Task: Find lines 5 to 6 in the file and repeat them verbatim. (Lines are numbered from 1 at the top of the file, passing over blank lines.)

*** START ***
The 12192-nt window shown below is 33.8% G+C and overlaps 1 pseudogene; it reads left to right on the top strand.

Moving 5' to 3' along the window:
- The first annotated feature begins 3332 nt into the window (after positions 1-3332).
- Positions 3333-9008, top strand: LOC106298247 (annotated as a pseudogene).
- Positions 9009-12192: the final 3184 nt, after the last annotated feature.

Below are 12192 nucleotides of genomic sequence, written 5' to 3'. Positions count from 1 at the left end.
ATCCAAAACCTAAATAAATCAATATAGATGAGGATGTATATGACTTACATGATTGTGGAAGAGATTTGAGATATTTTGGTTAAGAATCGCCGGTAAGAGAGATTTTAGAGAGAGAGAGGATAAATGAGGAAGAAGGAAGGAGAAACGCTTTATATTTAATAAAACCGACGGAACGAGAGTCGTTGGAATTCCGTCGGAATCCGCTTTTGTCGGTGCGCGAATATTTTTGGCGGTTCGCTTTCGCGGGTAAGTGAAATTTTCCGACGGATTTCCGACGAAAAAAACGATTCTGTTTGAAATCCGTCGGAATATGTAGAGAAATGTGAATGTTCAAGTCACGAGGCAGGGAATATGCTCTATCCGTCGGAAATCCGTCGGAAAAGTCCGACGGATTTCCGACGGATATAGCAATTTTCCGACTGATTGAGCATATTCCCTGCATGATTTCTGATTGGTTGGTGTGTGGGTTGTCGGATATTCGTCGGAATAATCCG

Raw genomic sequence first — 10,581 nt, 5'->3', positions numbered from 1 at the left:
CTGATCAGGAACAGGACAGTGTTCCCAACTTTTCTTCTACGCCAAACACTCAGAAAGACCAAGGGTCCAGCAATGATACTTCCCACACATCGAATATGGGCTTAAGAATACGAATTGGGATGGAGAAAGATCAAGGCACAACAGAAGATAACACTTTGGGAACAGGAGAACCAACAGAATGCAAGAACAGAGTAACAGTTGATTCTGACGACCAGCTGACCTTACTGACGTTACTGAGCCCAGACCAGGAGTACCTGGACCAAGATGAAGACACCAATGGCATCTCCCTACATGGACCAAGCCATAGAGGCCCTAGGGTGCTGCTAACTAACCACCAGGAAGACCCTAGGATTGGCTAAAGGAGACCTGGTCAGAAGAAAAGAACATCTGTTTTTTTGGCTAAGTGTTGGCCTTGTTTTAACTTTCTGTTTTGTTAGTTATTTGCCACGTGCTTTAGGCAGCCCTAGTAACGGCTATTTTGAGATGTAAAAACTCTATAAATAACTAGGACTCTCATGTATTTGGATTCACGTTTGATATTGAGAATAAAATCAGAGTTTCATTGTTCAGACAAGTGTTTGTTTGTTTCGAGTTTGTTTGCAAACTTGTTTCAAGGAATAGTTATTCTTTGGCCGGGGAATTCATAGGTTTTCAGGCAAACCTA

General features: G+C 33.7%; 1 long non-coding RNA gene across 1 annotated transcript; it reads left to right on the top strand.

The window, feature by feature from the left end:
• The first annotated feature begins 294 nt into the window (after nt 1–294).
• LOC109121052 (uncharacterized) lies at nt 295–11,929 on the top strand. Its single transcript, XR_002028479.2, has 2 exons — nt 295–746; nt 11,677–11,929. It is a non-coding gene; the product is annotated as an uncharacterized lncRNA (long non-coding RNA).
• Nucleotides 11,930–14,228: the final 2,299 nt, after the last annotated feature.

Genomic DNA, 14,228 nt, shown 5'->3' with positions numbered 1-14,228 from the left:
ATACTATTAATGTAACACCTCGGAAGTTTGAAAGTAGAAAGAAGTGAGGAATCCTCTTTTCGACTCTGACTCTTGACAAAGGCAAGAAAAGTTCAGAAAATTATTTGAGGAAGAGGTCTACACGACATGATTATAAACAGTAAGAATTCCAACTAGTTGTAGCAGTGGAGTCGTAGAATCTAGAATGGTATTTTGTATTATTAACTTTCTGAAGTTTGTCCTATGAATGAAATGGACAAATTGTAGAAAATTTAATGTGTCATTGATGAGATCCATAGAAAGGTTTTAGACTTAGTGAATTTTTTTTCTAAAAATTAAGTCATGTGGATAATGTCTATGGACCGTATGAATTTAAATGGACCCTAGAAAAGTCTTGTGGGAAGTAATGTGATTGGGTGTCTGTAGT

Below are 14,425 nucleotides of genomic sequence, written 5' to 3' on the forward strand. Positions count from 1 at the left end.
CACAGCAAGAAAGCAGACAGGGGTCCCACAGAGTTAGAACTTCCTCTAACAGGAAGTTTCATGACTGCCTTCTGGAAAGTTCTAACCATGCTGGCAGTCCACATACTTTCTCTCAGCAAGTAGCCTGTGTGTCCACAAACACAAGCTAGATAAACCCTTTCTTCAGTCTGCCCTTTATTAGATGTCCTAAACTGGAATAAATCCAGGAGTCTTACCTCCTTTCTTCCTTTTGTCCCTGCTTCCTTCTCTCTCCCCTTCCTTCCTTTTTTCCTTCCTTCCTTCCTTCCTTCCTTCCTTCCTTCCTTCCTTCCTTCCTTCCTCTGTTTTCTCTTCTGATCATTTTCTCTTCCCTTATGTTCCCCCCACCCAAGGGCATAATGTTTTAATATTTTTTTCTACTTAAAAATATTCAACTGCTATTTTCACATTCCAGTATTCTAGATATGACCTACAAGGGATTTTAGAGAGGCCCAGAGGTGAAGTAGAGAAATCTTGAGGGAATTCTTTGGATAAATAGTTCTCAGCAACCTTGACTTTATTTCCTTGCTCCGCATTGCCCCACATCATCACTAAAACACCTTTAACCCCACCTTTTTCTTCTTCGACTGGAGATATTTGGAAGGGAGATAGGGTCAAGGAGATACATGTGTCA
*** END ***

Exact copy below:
- Positions 9009-12192: the final 3184 nt, after the last annotated feature.

Below are 12192 nucleotides of genomic sequence, written 5' to 3'. Positions count from 1 at the left end.